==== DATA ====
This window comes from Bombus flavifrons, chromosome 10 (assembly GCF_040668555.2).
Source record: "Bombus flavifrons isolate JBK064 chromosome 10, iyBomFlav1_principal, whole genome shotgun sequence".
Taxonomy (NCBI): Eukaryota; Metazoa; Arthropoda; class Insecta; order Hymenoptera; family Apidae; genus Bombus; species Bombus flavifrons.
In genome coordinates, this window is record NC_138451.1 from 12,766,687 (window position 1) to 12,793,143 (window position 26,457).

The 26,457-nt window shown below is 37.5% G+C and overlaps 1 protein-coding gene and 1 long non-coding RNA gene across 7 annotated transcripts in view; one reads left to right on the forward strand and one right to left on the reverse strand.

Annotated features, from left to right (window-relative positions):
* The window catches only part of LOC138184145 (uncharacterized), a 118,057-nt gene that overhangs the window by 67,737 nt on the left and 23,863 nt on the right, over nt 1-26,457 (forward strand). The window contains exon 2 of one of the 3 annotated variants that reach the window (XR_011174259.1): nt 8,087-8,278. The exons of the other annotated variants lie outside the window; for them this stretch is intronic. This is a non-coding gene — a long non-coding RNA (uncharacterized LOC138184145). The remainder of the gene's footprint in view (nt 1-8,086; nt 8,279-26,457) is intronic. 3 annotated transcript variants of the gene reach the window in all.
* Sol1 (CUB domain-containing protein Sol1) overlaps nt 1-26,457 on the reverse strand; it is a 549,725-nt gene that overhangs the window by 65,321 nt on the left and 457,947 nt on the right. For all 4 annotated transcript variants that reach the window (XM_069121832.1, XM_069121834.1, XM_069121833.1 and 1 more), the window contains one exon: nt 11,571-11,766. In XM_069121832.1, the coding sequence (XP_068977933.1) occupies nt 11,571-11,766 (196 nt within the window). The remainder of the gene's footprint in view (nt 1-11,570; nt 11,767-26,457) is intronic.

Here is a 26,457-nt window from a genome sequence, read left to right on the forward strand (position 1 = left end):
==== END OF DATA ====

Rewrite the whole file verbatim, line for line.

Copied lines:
This window comes from Bombus flavifrons, chromosome 10 (assembly GCF_040668555.2).
Source record: "Bombus flavifrons isolate JBK064 chromosome 10, iyBomFlav1_principal, whole genome shotgun sequence".
Taxonomy (NCBI): Eukaryota; Metazoa; Arthropoda; class Insecta; order Hymenoptera; family Apidae; genus Bombus; species Bombus flavifrons.
In genome coordinates, this window is record NC_138451.1 from 12,766,687 (window position 1) to 12,793,143 (window position 26,457).

The 26,457-nt window shown below is 37.5% G+C and overlaps 1 protein-coding gene and 1 long non-coding RNA gene across 7 annotated transcripts in view; one reads left to right on the forward strand and one right to left on the reverse strand.

Annotated features, from left to right (window-relative positions):
* The window catches only part of LOC138184145 (uncharacterized), a 118,057-nt gene that overhangs the window by 67,737 nt on the left and 23,863 nt on the right, over nt 1-26,457 (forward strand). The window contains exon 2 of one of the 3 annotated variants that reach the window (XR_011174259.1): nt 8,087-8,278. The exons of the other annotated variants lie outside the window; for them this stretch is intronic. This is a non-coding gene — a long non-coding RNA (uncharacterized LOC138184145). The remainder of the gene's footprint in view (nt 1-8,086; nt 8,279-26,457) is intronic. 3 annotated transcript variants of the gene reach the window in all.
* Sol1 (CUB domain-containing protein Sol1) overlaps nt 1-26,457 on the reverse strand; it is a 549,725-nt gene that overhangs the window by 65,321 nt on the left and 457,947 nt on the right. For all 4 annotated transcript variants that reach the window (XM_069121832.1, XM_069121834.1, XM_069121833.1 and 1 more), the window contains one exon: nt 11,571-11,766. In XM_069121832.1, the coding sequence (XP_068977933.1) occupies nt 11,571-11,766 (196 nt within the window). The remainder of the gene's footprint in view (nt 1-11,570; nt 11,767-26,457) is intronic.

Here is a 26,457-nt window from a genome sequence, read left to right on the forward strand (position 1 = left end):